Ritchey Unveils P-275 Steel Hardtail w/ New 650B Wheels, Tires to Match

2013 Ritchey Logic P-275 steel hardtail 650B mountain bike

Ritchey’s even quick to develop his 27.5″ / 650B platforms, first showing a tandem 650B breakaway folding bike at NAHBS this year, and now unveiling the P-275 steel hardtail.

The frame looks similar to the P-29er but has several key differences. Tom Ritchey being Tom Ritchey, all tubing profiles and geometry were noodled with to get the ride just right for the mid-sized wheels.

And, because they can develop the bike as a system with all of the components from their warehouse, making it stiff where it needs to be while still keeping the lively ride that steel is known for.

Ritchey Logic WCS carbon rigid 650B 275 fork and wheels and tires

The 650B carbon fork, wheels and tires all had to be developed to go with the bike.

Fork is full carbon (including QR dropouts) and comes in at 615g with a straight steerer. Retail on its own will be $499, and they may add a tapered model next year. Wheels are the alloy Vantage II and are tubeless ready with tubeless run strips pre-installed and valve stems included. Inside width is 20mm. Wheelset weight is claimed at. 1587g with standard QR rear and 15mm thru axle. Tires will be available in WCS level only for the Shield tread pattern in a 27.5×2.1. Weight is 533g.

These items should be available in November.

2013 Ritchey Logic P-275 steel hardtail 650B mountain bike

They’ll include their QR axle to run them in QR forks.

2013 Ritchey Logic P-275 steel hardtail 650B mountain bike

The seatstays were able to remain thin for compliance since they didn’t new to be reinforced to handle braking loads. The bend is to clear the caliper.

2013 Ritchey Logic P-275 steel hardtail 650B mountain bike

Ritchey didn’t have a flood of demand for the sliding dropouts of the P-29er, shown at bottom, so they made this one for geared drivetrains only. Dropout isn’t replaceable since “it isn’t as big of a deal on a steel bike.” Having owned an old steel Bianchi hardtail, I can say that you can bend a steel hanger back into shape many, many times without issue.

2013 Ritchey Logic P-275 steel hardtail 650B mountain bike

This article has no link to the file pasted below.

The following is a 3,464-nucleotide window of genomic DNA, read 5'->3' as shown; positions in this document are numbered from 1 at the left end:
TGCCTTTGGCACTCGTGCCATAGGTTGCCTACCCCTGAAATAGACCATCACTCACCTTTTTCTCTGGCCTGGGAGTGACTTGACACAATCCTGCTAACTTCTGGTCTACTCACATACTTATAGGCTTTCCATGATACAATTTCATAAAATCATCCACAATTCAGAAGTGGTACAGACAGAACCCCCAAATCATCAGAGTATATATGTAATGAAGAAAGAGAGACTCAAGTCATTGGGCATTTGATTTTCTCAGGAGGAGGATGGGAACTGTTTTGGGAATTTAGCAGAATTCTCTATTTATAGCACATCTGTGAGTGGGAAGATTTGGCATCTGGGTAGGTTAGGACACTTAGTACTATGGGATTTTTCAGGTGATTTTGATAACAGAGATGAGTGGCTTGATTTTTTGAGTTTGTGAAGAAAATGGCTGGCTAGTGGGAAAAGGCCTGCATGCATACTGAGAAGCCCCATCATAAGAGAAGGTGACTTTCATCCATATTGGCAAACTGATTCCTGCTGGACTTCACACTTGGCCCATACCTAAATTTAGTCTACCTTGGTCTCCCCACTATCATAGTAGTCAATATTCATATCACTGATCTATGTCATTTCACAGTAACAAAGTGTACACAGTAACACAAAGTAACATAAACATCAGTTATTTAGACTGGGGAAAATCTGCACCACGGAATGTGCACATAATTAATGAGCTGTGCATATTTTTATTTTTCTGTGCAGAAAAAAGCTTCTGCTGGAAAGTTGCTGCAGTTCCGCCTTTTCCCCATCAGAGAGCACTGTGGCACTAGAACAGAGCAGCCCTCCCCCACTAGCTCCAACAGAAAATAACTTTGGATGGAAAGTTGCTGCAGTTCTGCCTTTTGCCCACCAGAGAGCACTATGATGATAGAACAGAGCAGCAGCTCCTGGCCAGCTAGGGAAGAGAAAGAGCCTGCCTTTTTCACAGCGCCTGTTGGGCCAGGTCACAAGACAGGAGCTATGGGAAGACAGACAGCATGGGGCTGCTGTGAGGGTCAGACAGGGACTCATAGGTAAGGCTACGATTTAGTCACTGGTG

It uses their integrated headtube with completely hidden lower bearings.

2013 Ritchey Logic P-275 steel hardtail 650B mountain bike

17″ complete bike weight with their new WCS Paradigm pedals is 21lb 3oz. Frame will be available in odd sizing from 15″ through 21″. Retail will be $1,100 for the frame, no framesets or complete bikes are offered.

2013 Ritchey Logic P-275 steel hardtail 650B mountain bike

Visual comparison of the P-29er’s sliding dropouts (foreground).

Comments

19 thoughts on “Ritchey Unveils P-275 Steel Hardtail w/ New 650B Wheels, Tires to Match

  1. So they missed out on the 29″ game by never really getting in it to begin with, but are happy to jump in on this new platform pretty darn quickly.

  2. That paint job is sweet. Refreshing departure from the black/red/white that’s been pretty dominant for the past few years. May compel me to buy a mountain bike.

  3. what do they mean by “no framesets or complete bikes are offered”?
    im confused; how do i get this bike if they don’t sell the frame or the complete bike?
    maybe im missing something

  4. @fuzzy Tom Ritchey didn’t “jump in on this new platform pretty quickly.” He was making 650B bikes over 30 years ago.
    And FYI, 650B isn’t new.It’s been around for more than half a century.

  5. @ fuzzy:

    Actually Ritchey made a 29er back before they were calling them 29ers. It was called the Mt. Cross. To the untrained eye it looked like a cyclocross frame but the geometry was totally different and it had more clearance. I had one and with 700×37 WCS tires it absolutely flew, especially on the “trails” in the SF Bay Area (which are really more fire roads). True, it wouldn’t take 2.2″ tires but at the time 700×2.2″ tires really didn’t exist.

  6. I will be riding one of these!

    Yippa, Tom and Joe have been using those dropouts since the ’80s (maybe longer). I’ve heard them called Logic drop outs, Breeze-In drop outs, T&J’s, and Breezers. They, as well as others, use them because they provide more area to weld the stays to the drop out.

    Unlike Feg and Clyde, I’m glad that the sliding drop outs are gone.

    Its good to see Tom and Joe (via Fuji) back in the frame business!

  7. Ha! 29 years after I built a bunch of Ritchey’s first frame sets up with 650B wheels he’s at it again…
    I had one of the first Woodsie Bike frames commissioned by John Scott of Davis, CA. Tom built them with Columbus road tubing, they were light as hell. Of all the bikes I’ve ever owned I miss that one the most….moo

  8. I agree, I hate sliding drop outs. They are for the wishy washy. If you want a single, build one. Otherwise, nice breeze style drops are perfect.

  9. How to I buy a complete bike in 17″ frame as shown? Need 1 for New England trails to show off! Had my Schwinn Paramount 90 series, Bridgestone MB-0 Zip, Fat Chance Buck Shaver, and Klein Attitude. Now hitting 45 I need odd school name and quality with 650 B riding… Let me know please..

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